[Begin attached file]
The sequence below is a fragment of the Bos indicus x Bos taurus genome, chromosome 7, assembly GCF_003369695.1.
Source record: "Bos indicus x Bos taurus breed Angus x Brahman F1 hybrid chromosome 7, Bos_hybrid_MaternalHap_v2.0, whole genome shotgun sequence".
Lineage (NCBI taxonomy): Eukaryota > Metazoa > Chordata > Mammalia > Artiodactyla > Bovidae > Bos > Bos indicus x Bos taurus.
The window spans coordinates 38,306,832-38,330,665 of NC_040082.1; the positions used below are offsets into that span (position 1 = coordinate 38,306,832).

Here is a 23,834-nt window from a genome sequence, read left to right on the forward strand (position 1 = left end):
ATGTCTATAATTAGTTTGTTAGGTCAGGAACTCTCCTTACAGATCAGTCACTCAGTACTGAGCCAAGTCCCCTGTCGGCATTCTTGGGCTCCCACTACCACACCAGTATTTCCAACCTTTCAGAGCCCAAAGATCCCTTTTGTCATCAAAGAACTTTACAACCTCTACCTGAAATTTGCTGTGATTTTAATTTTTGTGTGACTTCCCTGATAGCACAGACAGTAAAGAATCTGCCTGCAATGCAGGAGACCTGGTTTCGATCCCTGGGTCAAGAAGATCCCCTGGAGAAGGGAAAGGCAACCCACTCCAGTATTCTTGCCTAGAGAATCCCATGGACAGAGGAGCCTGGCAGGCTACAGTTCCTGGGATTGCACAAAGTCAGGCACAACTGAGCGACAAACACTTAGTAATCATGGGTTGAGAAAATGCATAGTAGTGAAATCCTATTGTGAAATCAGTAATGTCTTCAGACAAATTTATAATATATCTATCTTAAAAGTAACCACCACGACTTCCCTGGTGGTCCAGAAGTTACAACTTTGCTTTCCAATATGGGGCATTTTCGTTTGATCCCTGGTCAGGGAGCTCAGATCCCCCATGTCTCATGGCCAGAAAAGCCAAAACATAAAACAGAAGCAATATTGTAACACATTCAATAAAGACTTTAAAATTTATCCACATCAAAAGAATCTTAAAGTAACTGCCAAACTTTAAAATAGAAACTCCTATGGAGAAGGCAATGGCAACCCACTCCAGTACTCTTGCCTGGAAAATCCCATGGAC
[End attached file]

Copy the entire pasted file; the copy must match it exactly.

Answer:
The sequence below is a fragment of the Bos indicus x Bos taurus genome, chromosome 7, assembly GCF_003369695.1.
Source record: "Bos indicus x Bos taurus breed Angus x Brahman F1 hybrid chromosome 7, Bos_hybrid_MaternalHap_v2.0, whole genome shotgun sequence".
Lineage (NCBI taxonomy): Eukaryota > Metazoa > Chordata > Mammalia > Artiodactyla > Bovidae > Bos > Bos indicus x Bos taurus.
The window spans coordinates 38,306,832-38,330,665 of NC_040082.1; the positions used below are offsets into that span (position 1 = coordinate 38,306,832).

Here is a 23,834-nt window from a genome sequence, read left to right on the forward strand (position 1 = left end):
ATGTCTATAATTAGTTTGTTAGGTCAGGAACTCTCCTTACAGATCAGTCACTCAGTACTGAGCCAAGTCCCCTGTCGGCATTCTTGGGCTCCCACTACCACACCAGTATTTCCAACCTTTCAGAGCCCAAAGATCCCTTTTGTCATCAAAGAACTTTACAACCTCTACCTGAAATTTGCTGTGATTTTAATTTTTGTGTGACTTCCCTGATAGCACAGACAGTAAAGAATCTGCCTGCAATGCAGGAGACCTGGTTTCGATCCCTGGGTCAAGAAGATCCCCTGGAGAAGGGAAAGGCAACCCACTCCAGTATTCTTGCCTAGAGAATCCCATGGACAGAGGAGCCTGGCAGGCTACAGTTCCTGGGATTGCACAAAGTCAGGCACAACTGAGCGACAAACACTTAGTAATCATGGGTTGAGAAAATGCATAGTAGTGAAATCCTATTGTGAAATCAGTAATGTCTTCAGACAAATTTATAATATATCTATCTTAAAAGTAACCACCACGACTTCCCTGGTGGTCCAGAAGTTACAACTTTGCTTTCCAATATGGGGCATTTTCGTTTGATCCCTGGTCAGGGAGCTCAGATCCCCCATGTCTCATGGCCAGAAAAGCCAAAACATAAAACAGAAGCAATATTGTAACACATTCAATAAAGACTTTAAAATTTATCCACATCAAAAGAATCTTAAAGTAACTGCCAAACTTTAAAATAGAAACTCCTATGGAGAAGGCAATGGCAACCCACTCCAGTACTCTTGCCTGGAAAATCCCATGGAC